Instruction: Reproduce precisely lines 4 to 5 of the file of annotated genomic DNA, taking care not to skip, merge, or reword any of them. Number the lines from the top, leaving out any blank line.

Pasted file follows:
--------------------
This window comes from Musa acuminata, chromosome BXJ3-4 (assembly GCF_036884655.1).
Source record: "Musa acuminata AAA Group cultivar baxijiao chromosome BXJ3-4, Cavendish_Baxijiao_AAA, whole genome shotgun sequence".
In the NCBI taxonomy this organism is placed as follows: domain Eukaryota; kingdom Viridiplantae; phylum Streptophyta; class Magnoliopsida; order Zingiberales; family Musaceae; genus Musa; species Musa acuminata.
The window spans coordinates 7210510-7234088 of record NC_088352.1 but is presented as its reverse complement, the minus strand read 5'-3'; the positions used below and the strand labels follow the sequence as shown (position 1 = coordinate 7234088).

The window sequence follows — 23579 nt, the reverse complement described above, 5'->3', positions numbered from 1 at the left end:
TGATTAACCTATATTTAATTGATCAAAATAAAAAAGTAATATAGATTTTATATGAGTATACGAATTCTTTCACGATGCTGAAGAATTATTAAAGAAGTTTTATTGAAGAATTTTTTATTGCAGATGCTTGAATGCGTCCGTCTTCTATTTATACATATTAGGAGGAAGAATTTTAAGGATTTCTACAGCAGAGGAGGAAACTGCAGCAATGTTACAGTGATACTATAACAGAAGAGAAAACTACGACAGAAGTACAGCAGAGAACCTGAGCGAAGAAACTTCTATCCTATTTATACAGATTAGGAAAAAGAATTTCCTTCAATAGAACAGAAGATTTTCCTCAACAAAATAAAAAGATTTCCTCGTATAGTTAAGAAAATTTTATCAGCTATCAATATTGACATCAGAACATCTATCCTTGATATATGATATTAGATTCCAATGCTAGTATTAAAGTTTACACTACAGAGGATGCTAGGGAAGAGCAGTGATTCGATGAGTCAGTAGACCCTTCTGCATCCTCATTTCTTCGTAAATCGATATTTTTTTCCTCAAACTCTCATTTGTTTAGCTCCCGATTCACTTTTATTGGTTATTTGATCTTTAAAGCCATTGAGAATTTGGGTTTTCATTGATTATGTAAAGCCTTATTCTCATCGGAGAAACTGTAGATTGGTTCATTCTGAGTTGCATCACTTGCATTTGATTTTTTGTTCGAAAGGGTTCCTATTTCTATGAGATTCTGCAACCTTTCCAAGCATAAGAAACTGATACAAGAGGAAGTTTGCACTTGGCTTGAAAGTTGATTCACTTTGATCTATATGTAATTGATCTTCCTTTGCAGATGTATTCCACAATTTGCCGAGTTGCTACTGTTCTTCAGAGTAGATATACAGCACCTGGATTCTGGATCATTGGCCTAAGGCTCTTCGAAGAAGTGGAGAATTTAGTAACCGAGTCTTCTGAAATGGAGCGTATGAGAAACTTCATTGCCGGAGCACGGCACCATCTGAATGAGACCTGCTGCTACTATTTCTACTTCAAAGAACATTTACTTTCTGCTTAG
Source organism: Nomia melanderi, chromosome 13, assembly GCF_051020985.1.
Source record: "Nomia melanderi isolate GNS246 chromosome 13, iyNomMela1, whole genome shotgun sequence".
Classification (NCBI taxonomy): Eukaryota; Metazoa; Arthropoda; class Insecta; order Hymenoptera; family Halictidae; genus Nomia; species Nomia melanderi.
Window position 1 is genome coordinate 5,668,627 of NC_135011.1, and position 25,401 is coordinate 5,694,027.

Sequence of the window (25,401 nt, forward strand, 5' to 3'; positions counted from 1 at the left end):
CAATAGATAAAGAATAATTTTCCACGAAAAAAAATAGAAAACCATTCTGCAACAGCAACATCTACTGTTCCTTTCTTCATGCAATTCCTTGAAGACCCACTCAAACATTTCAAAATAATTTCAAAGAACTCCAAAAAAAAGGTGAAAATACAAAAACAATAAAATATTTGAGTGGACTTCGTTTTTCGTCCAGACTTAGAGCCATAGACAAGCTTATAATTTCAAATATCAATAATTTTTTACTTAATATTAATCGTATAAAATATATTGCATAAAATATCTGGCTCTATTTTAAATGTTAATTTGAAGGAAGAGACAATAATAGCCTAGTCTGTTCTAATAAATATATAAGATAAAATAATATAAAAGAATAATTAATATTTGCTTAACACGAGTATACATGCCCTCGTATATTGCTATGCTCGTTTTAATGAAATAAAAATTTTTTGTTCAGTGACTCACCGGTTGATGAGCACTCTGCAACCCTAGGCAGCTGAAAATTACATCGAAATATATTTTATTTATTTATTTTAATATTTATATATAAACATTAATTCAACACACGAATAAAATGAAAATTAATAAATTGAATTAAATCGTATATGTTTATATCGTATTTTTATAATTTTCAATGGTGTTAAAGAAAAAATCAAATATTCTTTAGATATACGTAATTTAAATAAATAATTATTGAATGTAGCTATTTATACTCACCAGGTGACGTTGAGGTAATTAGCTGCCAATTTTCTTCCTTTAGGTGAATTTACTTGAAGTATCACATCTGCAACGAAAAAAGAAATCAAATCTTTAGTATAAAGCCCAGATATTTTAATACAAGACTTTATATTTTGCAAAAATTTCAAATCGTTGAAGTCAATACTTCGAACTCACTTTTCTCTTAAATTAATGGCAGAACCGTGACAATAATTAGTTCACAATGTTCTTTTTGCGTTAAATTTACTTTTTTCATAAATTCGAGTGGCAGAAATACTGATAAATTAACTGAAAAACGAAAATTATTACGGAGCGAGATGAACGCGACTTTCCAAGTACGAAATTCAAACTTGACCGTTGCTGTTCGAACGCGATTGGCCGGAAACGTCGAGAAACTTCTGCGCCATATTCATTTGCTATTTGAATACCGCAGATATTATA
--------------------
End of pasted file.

The window spans coordinates 7210510-7234088 of record NC_088352.1 but is presented as its reverse complement, the minus strand read 5'-3'; the positions used below and the strand labels follow the sequence as shown (position 1 = coordinate 7234088).

The window sequence follows — 23579 nt, the reverse complement described above, 5'->3', positions numbered from 1 at the left end: